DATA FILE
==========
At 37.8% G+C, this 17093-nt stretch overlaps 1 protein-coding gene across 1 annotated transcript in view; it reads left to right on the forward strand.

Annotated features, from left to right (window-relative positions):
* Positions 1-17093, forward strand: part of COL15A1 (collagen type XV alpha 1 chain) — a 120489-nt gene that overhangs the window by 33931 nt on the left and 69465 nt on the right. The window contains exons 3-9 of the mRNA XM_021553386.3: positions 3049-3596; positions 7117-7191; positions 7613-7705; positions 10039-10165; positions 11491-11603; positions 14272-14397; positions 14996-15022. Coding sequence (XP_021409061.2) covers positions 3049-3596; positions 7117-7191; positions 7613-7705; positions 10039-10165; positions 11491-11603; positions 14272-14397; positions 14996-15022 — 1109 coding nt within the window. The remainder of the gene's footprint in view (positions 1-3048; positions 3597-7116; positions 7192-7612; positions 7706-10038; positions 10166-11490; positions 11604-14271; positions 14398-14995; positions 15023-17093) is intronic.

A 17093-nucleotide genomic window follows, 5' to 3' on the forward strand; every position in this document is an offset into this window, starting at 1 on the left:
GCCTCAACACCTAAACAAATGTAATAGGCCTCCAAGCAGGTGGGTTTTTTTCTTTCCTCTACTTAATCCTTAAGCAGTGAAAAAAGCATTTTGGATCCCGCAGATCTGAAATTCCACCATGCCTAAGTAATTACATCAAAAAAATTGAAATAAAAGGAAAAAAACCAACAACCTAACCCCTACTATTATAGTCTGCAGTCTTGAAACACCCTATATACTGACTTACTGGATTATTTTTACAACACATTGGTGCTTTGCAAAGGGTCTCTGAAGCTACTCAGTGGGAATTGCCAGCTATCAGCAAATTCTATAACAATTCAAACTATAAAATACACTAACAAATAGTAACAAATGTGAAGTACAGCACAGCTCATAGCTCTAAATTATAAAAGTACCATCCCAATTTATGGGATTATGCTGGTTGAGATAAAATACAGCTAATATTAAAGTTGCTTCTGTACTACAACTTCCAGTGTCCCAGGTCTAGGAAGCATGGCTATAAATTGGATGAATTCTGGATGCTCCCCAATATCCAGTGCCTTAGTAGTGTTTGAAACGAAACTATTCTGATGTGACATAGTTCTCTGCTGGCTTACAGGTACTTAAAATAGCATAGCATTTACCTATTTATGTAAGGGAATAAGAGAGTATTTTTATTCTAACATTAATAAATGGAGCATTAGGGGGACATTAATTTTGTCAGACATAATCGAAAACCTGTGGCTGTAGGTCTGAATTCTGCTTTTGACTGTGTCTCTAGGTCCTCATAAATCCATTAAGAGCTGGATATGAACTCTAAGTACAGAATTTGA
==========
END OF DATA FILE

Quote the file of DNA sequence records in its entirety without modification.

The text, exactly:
At 37.8% G+C, this 17093-nt stretch overlaps 1 protein-coding gene across 1 annotated transcript in view; it reads left to right on the forward strand.

Annotated features, from left to right (window-relative positions):
* Positions 1-17093, forward strand: part of COL15A1 (collagen type XV alpha 1 chain) — a 120489-nt gene that overhangs the window by 33931 nt on the left and 69465 nt on the right. The window contains exons 3-9 of the mRNA XM_021553386.3: positions 3049-3596; positions 7117-7191; positions 7613-7705; positions 10039-10165; positions 11491-11603; positions 14272-14397; positions 14996-15022. Coding sequence (XP_021409061.2) covers positions 3049-3596; positions 7117-7191; positions 7613-7705; positions 10039-10165; positions 11491-11603; positions 14272-14397; positions 14996-15022 — 1109 coding nt within the window. The remainder of the gene's footprint in view (positions 1-3048; positions 3597-7116; positions 7192-7612; positions 7706-10038; positions 10166-11490; positions 11604-14271; positions 14398-14995; positions 15023-17093) is intronic.

A 17093-nucleotide genomic window follows, 5' to 3' on the forward strand; every position in this document is an offset into this window, starting at 1 on the left:
GCCTCAACACCTAAACAAATGTAATAGGCCTCCAAGCAGGTGGGTTTTTTTCTTTCCTCTACTTAATCCTTAAGCAGTGAAAAAAGCATTTTGGATCCCGCAGATCTGAAATTCCACCATGCCTAAGTAATTACATCAAAAAAATTGAAATAAAAGGAAAAAAACCAACAACCTAACCCCTACTATTATAGTCTGCAGTCTTGAAACACCCTATATACTGACTTACTGGATTATTTTTACAACACATTGGTGCTTTGCAAAGGGTCTCTGAAGCTACTCAGTGGGAATTGCCAGCTATCAGCAAATTCTATAACAATTCAAACTATAAAATACACTAACAAATAGTAACAAATGTGAAGTACAGCACAGCTCATAGCTCTAAATTATAAAAGTACCATCCCAATTTATGGGATTATGCTGGTTGAGATAAAATACAGCTAATATTAAAGTTGCTTCTGTACTACAACTTCCAGTGTCCCAGGTCTAGGAAGCATGGCTATAAATTGGATGAATTCTGGATGCTCCCCAATATCCAGTGCCTTAGTAGTGTTTGAAACGAAACTATTCTGATGTGACATAGTTCTCTGCTGGCTTACAGGTACTTAAAATAGCATAGCATTTACCTATTTATGTAAGGGAATAAGAGAGTATTTTTATTCTAACATTAATAAATGGAGCATTAGGGGGACATTAATTTTGTCAGACATAATCGAAAACCTGTGGCTGTAGGTCTGAATTCTGCTTTTGACTGTGTCTCTAGGTCCTCATAAATCCATTAAGAGCTGGATATGAACTCTAAGTACAGAATTTGA